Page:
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Teacher recruitment crisis needs decisive actions

Valeriya Andrievskaya on the teacher shortage that is expected to hit the UK by 2022.

England is more likely to face a shortage of educators, head teachers and assistant heads by 2022, a report suggests. In this case, many schools would be forced to hire under-qualified teachers that may result in low performances in schools. Therefore, it is important to understand and solve the root reasons behind the shortage, which Education Minister Nicky Morgan says is her top priority.

It argues that the problem lies in the growing number of pupils and the early retirement of school teachers. However, according to the annual survey of the Association of Graduate Recruiters (AGR), the starting salary for graduates has been increased to £28,000, while teaching salary remains at £22,244. Hence, there is no motivation for graduates to enter the teaching profession seeing as they can get a better-paid job elsewhere.

Moreover, a £600 million cut in schools’ Educational Services Grant and a six per cent real-terms cut has had a big impact on the growing recruitment crisis. Some schools are on the verge of bankruptcy, meaning that school staff would be cut and less money would be spent on recruitment. The tighter budget might affect essential resources for schools and may result in lower levels of student performance.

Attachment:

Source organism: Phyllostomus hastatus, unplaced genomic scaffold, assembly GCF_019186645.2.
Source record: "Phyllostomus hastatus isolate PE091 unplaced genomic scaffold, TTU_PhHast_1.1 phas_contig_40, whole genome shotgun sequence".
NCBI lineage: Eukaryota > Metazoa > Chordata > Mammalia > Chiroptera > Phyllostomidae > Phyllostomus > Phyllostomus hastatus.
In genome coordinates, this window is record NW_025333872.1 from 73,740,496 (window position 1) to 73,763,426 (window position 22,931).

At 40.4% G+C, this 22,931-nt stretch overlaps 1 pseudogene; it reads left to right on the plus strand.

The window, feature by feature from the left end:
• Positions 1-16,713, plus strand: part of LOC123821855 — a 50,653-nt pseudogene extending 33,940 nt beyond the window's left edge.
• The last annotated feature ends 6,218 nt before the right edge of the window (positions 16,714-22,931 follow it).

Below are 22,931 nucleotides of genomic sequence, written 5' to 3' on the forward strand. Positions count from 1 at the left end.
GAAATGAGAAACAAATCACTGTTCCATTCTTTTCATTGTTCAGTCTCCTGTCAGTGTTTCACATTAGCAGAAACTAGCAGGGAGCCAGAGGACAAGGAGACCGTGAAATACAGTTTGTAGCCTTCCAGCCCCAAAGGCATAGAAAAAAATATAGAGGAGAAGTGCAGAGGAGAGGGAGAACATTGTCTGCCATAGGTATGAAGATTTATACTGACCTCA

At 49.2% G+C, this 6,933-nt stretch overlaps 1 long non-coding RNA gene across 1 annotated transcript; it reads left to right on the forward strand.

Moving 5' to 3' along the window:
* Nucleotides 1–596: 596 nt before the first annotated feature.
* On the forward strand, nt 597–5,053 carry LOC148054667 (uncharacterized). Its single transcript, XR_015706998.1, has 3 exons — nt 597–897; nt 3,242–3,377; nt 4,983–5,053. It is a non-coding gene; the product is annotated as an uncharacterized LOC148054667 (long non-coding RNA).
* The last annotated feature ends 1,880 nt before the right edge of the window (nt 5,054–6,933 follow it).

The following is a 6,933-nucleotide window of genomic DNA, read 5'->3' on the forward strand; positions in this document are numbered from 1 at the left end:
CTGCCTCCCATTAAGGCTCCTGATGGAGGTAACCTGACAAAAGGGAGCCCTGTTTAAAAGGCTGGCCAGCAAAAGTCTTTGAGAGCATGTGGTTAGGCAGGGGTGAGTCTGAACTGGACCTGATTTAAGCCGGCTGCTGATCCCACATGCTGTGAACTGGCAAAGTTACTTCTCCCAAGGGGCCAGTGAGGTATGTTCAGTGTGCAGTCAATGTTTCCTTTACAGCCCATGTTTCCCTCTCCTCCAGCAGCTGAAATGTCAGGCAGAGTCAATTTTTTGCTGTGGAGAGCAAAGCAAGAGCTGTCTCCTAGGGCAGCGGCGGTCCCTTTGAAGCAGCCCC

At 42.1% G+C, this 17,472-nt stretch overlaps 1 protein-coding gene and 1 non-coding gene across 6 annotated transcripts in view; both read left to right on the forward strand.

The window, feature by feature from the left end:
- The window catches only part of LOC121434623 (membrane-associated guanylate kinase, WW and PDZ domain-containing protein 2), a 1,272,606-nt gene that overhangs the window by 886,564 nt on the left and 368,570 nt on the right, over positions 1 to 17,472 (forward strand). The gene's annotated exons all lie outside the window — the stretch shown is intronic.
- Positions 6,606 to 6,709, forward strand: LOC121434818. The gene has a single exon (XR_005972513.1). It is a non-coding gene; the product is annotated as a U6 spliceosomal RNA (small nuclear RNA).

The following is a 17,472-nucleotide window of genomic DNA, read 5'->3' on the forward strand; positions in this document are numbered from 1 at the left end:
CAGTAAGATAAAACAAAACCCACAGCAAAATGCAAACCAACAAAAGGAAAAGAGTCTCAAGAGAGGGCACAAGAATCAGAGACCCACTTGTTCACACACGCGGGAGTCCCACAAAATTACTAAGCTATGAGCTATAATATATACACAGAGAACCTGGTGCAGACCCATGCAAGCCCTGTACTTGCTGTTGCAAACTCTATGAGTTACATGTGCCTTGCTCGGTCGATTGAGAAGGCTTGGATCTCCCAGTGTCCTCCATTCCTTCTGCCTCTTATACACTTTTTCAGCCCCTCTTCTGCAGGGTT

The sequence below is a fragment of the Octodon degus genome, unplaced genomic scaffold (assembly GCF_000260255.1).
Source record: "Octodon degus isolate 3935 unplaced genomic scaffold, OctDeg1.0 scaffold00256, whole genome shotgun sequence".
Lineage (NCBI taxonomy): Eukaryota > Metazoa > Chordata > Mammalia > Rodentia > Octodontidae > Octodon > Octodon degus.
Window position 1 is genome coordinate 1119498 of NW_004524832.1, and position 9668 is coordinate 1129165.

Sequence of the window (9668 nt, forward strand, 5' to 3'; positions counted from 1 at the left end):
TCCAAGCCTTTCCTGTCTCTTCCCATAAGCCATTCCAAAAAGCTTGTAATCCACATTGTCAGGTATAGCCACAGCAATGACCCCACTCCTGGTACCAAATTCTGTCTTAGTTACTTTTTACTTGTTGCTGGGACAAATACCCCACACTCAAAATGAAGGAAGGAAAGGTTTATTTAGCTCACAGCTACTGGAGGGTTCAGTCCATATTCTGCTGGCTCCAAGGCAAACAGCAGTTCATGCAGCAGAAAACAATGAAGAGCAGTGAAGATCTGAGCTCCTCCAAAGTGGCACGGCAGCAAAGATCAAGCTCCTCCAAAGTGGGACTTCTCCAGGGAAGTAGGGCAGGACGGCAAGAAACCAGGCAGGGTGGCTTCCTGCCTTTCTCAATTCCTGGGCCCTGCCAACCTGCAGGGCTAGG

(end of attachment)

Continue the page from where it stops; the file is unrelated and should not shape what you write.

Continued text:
Currently, teachers suffer from a workload   filled with an increasing number of administration and curriculum changes as many schools have been converted to academies. The whole situation does not leave teachers with a choice other than to move to a private or international school where conditions are better or to leave the profession entirely.

Consequently, the teacher recruitment crisis is an issue that cannot be solved at once. It needs speedy and thoughtful governmental decisions to give UK pupils the education they deserve.

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